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SEP 14: Annual Report 2009: Capital Beltway HOT Lanes Project

7 Lessons Learned

Following are "lessons learned" according to the different perspectives of individuals and entities participating in the project. They are presented here in un-redacted format. In future reports, we will focus on specific issues and provide a more in-depth analysis.

7.1 Agency Perspective

  • More explicitly define the role and scope of the Independent Engineer
  • Provide checklists for design that clearly identify expectations.
  • Add language to contract to cover QA/QC issues.
  • Identify markup percentages within the contract for change orders.
  • Complete a conceptual plan agreed to by all parties prior to pricing and contract negotiation.
  • Include VDOT in the conceptual plan development with Design Builder.
  • Consider organizing design and design review by teams rather than disciplines.
  • Improve definition of scope of work, including better definition of bridge limits as well as bridge width, aesthetics, size, and shape of various bridge elements.
  • Revise / review bridge manuals / guidelines to avoid ambiguous requirements and provide additional guidelines / details.
  • Provide minimum standards / details for soundwalls, MSE walls, aesthetics, bridge drainage systems, bridge inspectability etc.
  • Provide an independent construction QA / QC team that is compensated by the project and not by the Design-Builder.
  • Obviously, bridge / wall foundations on the I-495 project have been an issue and will likely continue to be an issue on future D/B projects. It may be a good idea to hold a facilitated meeting with design-builders to evaluate how foundation design process can be less contentious.
  • Better definition / understanding of 100 percent plans submittal. Perhaps what VDOT is looking for is plans with enough details to begin construction (not all t's crossed) and with the goal of 100 percent as-built plans delivered at the end of project.
  • On complex projects (such as I-495), it is critical that contractor team and designer team have worked together before (no time for a learning curve)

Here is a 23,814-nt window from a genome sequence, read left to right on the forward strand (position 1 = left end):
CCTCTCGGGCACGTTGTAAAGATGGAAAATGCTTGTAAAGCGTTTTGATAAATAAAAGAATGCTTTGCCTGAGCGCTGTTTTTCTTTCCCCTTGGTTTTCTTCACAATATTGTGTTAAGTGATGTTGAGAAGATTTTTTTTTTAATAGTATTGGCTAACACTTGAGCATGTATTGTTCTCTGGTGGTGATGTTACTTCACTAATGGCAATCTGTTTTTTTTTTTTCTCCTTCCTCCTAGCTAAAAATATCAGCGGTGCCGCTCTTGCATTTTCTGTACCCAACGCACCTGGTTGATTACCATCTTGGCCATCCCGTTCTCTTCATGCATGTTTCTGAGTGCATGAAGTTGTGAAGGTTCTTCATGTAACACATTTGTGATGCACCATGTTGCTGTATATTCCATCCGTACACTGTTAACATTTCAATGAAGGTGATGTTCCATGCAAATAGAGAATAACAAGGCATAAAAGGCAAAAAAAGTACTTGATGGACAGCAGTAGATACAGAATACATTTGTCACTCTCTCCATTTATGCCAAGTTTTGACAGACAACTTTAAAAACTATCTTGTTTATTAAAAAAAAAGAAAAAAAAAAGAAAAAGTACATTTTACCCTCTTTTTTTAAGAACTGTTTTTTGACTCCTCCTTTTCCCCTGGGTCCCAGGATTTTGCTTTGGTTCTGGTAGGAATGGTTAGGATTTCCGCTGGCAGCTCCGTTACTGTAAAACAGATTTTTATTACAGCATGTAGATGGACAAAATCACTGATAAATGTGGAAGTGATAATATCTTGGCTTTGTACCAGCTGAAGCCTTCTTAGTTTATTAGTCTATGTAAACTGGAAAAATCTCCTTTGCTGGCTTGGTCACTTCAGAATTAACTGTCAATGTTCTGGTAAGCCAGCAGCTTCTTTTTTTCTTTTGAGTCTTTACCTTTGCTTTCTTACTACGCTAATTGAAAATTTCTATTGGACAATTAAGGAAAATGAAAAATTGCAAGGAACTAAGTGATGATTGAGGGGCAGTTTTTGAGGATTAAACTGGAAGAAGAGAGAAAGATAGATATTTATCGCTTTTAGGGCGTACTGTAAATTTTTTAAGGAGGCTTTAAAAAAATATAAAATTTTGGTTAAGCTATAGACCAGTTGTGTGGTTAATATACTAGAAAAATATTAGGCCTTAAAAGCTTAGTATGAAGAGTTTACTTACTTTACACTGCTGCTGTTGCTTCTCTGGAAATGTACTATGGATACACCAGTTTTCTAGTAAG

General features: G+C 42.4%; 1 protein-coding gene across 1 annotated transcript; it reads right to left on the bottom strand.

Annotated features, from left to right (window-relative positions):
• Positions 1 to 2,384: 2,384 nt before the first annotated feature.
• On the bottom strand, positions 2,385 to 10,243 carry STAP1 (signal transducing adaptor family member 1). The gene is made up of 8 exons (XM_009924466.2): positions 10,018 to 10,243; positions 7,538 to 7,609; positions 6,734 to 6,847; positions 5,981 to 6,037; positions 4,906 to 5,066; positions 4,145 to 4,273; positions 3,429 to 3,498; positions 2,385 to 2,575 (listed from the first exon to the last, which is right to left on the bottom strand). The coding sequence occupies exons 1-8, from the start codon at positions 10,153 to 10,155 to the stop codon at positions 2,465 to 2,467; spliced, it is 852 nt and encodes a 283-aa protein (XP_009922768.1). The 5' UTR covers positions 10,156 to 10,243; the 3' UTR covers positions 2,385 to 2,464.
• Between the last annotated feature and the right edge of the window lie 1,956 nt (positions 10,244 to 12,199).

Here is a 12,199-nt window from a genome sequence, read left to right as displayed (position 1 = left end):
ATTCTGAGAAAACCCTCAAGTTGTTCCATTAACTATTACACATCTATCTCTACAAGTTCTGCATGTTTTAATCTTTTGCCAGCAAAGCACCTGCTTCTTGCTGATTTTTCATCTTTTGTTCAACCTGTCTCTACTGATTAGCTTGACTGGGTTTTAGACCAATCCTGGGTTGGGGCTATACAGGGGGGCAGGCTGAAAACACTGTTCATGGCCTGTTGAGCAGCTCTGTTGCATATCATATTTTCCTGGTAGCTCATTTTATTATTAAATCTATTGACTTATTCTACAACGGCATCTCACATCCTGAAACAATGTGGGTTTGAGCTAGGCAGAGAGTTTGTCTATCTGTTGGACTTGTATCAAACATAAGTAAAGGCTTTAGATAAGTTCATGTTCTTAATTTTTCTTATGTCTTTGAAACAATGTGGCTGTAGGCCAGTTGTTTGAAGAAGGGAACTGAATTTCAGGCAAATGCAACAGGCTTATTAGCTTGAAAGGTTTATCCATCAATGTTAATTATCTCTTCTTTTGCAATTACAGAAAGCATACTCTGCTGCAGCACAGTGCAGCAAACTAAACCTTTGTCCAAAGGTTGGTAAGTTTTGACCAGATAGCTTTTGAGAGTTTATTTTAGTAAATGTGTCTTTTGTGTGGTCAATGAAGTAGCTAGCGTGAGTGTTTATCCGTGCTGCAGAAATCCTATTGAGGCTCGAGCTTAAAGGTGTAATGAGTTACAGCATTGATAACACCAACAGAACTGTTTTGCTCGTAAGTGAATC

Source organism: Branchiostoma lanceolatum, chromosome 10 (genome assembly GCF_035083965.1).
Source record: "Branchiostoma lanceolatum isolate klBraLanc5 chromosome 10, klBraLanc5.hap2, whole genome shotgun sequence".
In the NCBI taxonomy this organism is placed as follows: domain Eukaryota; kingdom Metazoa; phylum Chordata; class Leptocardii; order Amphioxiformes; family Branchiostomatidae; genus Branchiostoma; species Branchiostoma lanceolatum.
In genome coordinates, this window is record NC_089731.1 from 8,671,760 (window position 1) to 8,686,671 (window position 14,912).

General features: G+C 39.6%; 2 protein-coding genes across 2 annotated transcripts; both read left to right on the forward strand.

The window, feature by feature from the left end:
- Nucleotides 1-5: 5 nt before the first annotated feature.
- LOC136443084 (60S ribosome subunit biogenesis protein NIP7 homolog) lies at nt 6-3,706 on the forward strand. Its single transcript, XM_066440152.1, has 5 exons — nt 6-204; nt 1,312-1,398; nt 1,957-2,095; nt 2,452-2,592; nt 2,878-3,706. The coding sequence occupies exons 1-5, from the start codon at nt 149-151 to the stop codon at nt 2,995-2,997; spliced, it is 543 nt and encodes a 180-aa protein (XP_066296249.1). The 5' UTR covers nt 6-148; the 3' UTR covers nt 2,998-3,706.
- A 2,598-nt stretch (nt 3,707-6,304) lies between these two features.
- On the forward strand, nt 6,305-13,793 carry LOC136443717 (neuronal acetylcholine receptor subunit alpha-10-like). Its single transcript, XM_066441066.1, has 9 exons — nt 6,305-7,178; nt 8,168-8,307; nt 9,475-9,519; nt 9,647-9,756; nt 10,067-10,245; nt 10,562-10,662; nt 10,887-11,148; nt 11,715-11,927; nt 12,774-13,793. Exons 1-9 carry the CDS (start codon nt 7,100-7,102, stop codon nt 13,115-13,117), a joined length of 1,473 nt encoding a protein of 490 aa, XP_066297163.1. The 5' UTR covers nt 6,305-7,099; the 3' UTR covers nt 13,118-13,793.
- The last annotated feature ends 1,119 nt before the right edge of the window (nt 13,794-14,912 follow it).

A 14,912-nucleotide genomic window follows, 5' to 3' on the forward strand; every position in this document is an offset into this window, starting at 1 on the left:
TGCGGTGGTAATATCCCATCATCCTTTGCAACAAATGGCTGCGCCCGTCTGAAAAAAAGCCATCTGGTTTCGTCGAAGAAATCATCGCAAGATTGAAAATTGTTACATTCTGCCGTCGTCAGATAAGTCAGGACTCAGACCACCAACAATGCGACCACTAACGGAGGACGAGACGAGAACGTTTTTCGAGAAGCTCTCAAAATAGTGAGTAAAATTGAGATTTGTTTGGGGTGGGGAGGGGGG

7.2 Design/Builder's Perspective

  • Establish a more-concrete scope of work in the initial contract to avoid squabbles about "is it in or is it out?"
  • Ensure that the design review process and time is clearly delineated in the contract
  • Provide baseline schedule approval 120 days following notice to proceed (NTP)
  • Hold the Design Public Hearing prior to NTP
  • Obtain Interchange Justification Report approval as prerequisite to contract
  • Ensure that the contract change process (procedure) is established and clearly articulated in the contract
  • Provide mandatory free lunches (once a month)
  • Make ROW acquisition the responsibility of the State
  • Clearly delineate formal communication protocol

7.3 FHWA Virginia Division Perspective

  • The VDOT GEC is playing a valuable role for technical support, quick turnaround and serving as VDOT staff. It is important to have them onboard early.
  • Defining a better scope would have reduced a number of issues and discussions. In the future, consideration should be given to the timing of such actions as design exceptions, design public hearing, and interstate justification requests.
  • Defining levels of appeals and having an issue resolution process are important.
  • Important to understand the role of the various parties that are not normally on projects, such as concessionaire and independent engineer. The concessionaire might be a small organization relying on many contracts for support.
  • Partnering and collocation are helpful in developing effective working relationships.
  • Technical groups were developed for many disciplines and are important for resolving issues at the lowest level.
  • Defining and agreeing to a commenting process for design plans, as well as, the overall comment resolution process is important. Trust and communication need to be developed. Agreeing to how much design is enough is important.
  • Project development plans are important and about 10 were developed early in the process by the concessionaire.
  • All parties need to examine how best to evolve from a design project to a construction project.
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Jerry Yakowenko
Office of Program Administration
E-mail Jerry

Updated: 04/07/2011

United States Department of Transportation - Federal Highway Administration